Q I have started to go to the gym every morning before work and do a full-on workout for an hour but I am finding that as the week progresses I’m getting really tired. By Friday I feel like I have no energy at the classes I go to. I don’t feel like I can eat before I go to the gym but I’m wondering if that’s the problem or maybe it’s something else to do with how I am eating in general? Any ideas?
A When it comes to optimising your nutrition for exercise there are two things to consider: the type of food you eat, and the timing.
Eating before your morning workout isn’t necessary when you’re training for an hour, as your body has a store of carbohydrate called glycogen. This sits in your muscles and liver and can provide enough fuel for around 60-90 minutes of exercise.
If you are exercising every morning, with no days off, it is important to get your recovery nutrition right after each workout.
This will support the refuelling of your glycogen stores, so they are topped up and ready for the next day’s workout. However, if you wait too long to eat after your workout, your recovery may be slower. This is part of the reason you might progressively be feeling more tired and ‘hitting the wall’ in your workouts as the week goes on.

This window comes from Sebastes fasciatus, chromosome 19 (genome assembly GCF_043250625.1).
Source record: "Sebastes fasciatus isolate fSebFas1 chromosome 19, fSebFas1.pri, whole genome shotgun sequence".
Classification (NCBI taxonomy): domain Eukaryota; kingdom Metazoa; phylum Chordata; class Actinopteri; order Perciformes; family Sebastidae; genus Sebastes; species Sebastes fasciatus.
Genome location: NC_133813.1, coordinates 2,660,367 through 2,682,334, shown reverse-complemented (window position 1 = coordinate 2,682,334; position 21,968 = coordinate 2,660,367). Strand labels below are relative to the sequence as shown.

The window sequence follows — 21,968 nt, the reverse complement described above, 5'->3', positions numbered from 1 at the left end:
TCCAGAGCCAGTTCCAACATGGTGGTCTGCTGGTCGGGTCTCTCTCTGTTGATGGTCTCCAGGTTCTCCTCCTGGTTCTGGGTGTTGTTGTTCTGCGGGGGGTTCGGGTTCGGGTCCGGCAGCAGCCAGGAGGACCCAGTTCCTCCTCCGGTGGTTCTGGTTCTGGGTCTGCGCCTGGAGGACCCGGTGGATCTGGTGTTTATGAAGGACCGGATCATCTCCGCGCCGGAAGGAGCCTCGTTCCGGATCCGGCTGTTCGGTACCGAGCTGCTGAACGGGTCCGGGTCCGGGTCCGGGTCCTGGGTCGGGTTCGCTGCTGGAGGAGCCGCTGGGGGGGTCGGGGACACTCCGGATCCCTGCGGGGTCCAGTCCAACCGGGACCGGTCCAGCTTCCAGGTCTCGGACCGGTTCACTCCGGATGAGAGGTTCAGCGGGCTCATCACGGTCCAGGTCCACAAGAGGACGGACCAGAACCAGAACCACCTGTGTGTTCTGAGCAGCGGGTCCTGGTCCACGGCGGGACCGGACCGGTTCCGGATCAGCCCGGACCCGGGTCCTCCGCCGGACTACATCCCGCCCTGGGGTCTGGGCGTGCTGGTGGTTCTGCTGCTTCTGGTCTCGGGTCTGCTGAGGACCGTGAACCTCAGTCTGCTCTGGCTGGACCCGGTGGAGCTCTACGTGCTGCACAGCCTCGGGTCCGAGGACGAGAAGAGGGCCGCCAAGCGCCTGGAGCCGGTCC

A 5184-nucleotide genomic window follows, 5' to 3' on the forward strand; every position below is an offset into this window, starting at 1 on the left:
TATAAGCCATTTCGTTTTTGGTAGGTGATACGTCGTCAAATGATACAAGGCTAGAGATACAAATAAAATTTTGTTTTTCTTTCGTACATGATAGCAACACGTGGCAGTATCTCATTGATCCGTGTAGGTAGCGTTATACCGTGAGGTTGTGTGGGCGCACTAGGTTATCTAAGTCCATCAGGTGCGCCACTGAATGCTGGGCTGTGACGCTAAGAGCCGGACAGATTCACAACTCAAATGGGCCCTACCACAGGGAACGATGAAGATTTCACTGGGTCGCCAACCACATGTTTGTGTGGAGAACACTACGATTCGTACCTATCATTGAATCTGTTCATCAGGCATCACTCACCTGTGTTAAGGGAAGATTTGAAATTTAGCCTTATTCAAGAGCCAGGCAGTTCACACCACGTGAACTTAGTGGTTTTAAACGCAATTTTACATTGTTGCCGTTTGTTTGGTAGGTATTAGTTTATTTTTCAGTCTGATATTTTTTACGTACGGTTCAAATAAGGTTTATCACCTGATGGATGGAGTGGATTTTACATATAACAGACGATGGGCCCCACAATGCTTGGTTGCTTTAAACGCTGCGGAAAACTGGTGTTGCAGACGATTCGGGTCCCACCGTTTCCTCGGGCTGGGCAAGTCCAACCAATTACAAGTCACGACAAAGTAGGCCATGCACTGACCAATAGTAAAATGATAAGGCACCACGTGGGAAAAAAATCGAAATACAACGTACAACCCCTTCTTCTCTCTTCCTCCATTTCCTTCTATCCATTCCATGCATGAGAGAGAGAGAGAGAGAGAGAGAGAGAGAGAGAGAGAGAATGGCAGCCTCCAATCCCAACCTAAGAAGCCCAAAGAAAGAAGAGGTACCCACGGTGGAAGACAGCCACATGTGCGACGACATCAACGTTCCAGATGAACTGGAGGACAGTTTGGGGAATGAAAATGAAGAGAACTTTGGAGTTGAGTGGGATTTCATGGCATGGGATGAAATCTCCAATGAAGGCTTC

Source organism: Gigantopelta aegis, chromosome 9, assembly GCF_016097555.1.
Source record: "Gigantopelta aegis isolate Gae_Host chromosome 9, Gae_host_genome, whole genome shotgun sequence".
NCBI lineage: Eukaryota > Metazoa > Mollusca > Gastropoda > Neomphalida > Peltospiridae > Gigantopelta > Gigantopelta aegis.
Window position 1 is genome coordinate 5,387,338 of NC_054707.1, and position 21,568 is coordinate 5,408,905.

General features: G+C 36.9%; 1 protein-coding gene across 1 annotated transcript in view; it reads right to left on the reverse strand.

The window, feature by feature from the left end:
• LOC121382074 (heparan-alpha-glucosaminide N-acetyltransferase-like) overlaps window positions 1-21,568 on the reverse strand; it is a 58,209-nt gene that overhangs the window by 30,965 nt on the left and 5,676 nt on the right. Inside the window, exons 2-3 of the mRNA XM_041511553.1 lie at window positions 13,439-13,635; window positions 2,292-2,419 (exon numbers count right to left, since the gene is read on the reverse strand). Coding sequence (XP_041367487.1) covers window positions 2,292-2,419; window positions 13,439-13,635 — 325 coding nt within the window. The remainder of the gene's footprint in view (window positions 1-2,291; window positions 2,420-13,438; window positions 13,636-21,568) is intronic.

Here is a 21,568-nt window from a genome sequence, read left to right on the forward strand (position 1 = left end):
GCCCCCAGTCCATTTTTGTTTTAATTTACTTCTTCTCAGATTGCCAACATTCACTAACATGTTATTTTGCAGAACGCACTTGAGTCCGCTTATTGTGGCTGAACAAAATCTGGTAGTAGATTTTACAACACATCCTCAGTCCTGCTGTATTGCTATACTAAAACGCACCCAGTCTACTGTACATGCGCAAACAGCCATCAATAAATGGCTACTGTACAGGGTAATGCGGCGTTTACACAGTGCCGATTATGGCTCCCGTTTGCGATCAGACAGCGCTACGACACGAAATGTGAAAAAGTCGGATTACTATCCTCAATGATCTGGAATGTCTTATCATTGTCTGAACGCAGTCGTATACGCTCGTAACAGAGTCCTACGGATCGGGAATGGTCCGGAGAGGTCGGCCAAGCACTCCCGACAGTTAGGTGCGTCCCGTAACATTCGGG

Soon after your morning workout, your body needs both carbohydrate and protein to optimise refuelling and muscle repair as well as fluid to help you rehydrate. If you’ve done resistance (weight) training as part of your workout, aim to include 20g-30g protein along with some carbohydrate to optimise the results of your efforts.
Try these simple post-workout meals:
- A smoothie made with banana, berries, milk and yoghurt
- A large banana cut in half and spread with peanut butter, along with a glass of milk
- Eggs on toast
- A bowl of unsweetened yoghurt with chopped fruit and a couple of tablespoons of muesli.
Article sources and references
- Academy of Nutrition and Dietetics, Dietitians of Canada, and the American College of Sports Medicine. 2016. Position: Nutrition and athletic performance. Journal of the Academy of Nutrition and Dietetics 116:501-28https://www.ncbi.nlm.nih.gov/pubmed/26920240
- Burke ML et al. 2011. Carbohydrates for training and nutrition. Journal of Sports Sciences 29:S17-S27https://www.researchgate.net/publication/51208260_Carbohydrates_for_training_and_competition
- Gonzalez JT et al. 2016. Liver glycogen metabolism during and after prolonged endurance-type exercise. American Journal of Physiology, Endocrinology and Metabolism 311:E543–53, 2016https://www.ncbi.nlm.nih.gov/pubmed/27436612
- Jentjens R et al. 2003. Determinants of postexercise glycogen synthesis during short-term recovery. Sports Medicine 33:117-44https://www.ncbi.nlm.nih.gov/pubmed/12617691
- Sports Dietitians Australia. Eating & Drinking Before Exercise, sportsdietitians.com.au Accessed June 2019https://www.sportsdietitians.com.au/factsheets/fuelling-recovery/eating-drinking-sport/
- Sports Dietitians Australia. Recovery Nutrition, sportsdietitians.com.au Accessed June 2019https://www.sportsdietitians.com.au/factsheets/fuelling-recovery/recovery-nutrition/